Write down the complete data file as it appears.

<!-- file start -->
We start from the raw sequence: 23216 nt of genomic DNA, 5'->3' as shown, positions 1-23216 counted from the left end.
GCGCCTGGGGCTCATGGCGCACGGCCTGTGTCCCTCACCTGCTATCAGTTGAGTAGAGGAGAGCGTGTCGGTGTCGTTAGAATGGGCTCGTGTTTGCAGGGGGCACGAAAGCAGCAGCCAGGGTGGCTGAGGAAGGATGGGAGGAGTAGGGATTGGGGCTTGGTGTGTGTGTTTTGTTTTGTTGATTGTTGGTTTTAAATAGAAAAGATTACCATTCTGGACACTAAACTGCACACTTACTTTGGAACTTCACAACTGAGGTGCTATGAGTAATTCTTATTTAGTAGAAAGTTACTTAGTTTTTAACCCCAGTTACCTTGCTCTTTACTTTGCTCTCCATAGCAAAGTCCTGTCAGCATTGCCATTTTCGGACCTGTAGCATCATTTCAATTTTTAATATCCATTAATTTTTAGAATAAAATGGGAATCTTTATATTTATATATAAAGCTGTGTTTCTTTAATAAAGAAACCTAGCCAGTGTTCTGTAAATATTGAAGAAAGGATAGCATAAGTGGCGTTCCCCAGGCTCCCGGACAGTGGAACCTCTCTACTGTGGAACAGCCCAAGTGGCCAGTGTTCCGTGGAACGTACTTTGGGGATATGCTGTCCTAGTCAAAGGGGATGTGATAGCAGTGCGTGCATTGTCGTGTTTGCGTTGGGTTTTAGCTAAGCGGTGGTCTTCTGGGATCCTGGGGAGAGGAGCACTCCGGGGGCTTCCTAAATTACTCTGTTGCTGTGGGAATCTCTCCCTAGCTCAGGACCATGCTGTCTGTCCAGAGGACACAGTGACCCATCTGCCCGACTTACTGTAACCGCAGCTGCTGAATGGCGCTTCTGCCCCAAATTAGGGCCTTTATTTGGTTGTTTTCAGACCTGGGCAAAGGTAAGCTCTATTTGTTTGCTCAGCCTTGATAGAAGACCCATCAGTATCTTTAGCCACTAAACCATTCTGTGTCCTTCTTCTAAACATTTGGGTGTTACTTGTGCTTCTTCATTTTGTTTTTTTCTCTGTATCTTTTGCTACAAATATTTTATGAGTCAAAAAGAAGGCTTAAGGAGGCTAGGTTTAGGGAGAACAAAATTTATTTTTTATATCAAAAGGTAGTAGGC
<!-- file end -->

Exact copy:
We start from the raw sequence: 23216 nt of genomic DNA, 5'->3' as shown, positions 1-23216 counted from the left end.
GCGCCTGGGGCTCATGGCGCACGGCCTGTGTCCCTCACCTGCTATCAGTTGAGTAGAGGAGAGCGTGTCGGTGTCGTTAGAATGGGCTCGTGTTTGCAGGGGGCACGAAAGCAGCAGCCAGGGTGGCTGAGGAAGGATGGGAGGAGTAGGGATTGGGGCTTGGTGTGTGTGTTTTGTTTTGTTGATTGTTGGTTTTAAATAGAAAAGATTACCATTCTGGACACTAAACTGCACACTTACTTTGGAACTTCACAACTGAGGTGCTATGAGTAATTCTTATTTAGTAGAAAGTTACTTAGTTTTTAACCCCAGTTACCTTGCTCTTTACTTTGCTCTCCATAGCAAAGTCCTGTCAGCATTGCCATTTTCGGACCTGTAGCATCATTTCAATTTTTAATATCCATTAATTTTTAGAATAAAATGGGAATCTTTATATTTATATATAAAGCTGTGTTTCTTTAATAAAGAAACCTAGCCAGTGTTCTGTAAATATTGAAGAAAGGATAGCATAAGTGGCGTTCCCCAGGCTCCCGGACAGTGGAACCTCTCTACTGTGGAACAGCCCAAGTGGCCAGTGTTCCGTGGAACGTACTTTGGGGATATGCTGTCCTAGTCAAAGGGGATGTGATAGCAGTGCGTGCATTGTCGTGTTTGCGTTGGGTTTTAGCTAAGCGGTGGTCTTCTGGGATCCTGGGGAGAGGAGCACTCCGGGGGCTTCCTAAATTACTCTGTTGCTGTGGGAATCTCTCCCTAGCTCAGGACCATGCTGTCTGTCCAGAGGACACAGTGACCCATCTGCCCGACTTACTGTAACCGCAGCTGCTGAATGGCGCTTCTGCCCCAAATTAGGGCCTTTATTTGGTTGTTTTCAGACCTGGGCAAAGGTAAGCTCTATTTGTTTGCTCAGCCTTGATAGAAGACCCATCAGTATCTTTAGCCACTAAACCATTCTGTGTCCTTCTTCTAAACATTTGGGTGTTACTTGTGCTTCTTCATTTTGTTTTTTTCTCTGTATCTTTTGCTACAAATATTTTATGAGTCAAAAAGAAGGCTTAAGGAGGCTAGGTTTAGGGAGAACAAAATTTATTTTTTATATCAAAAGGTAGTAGGC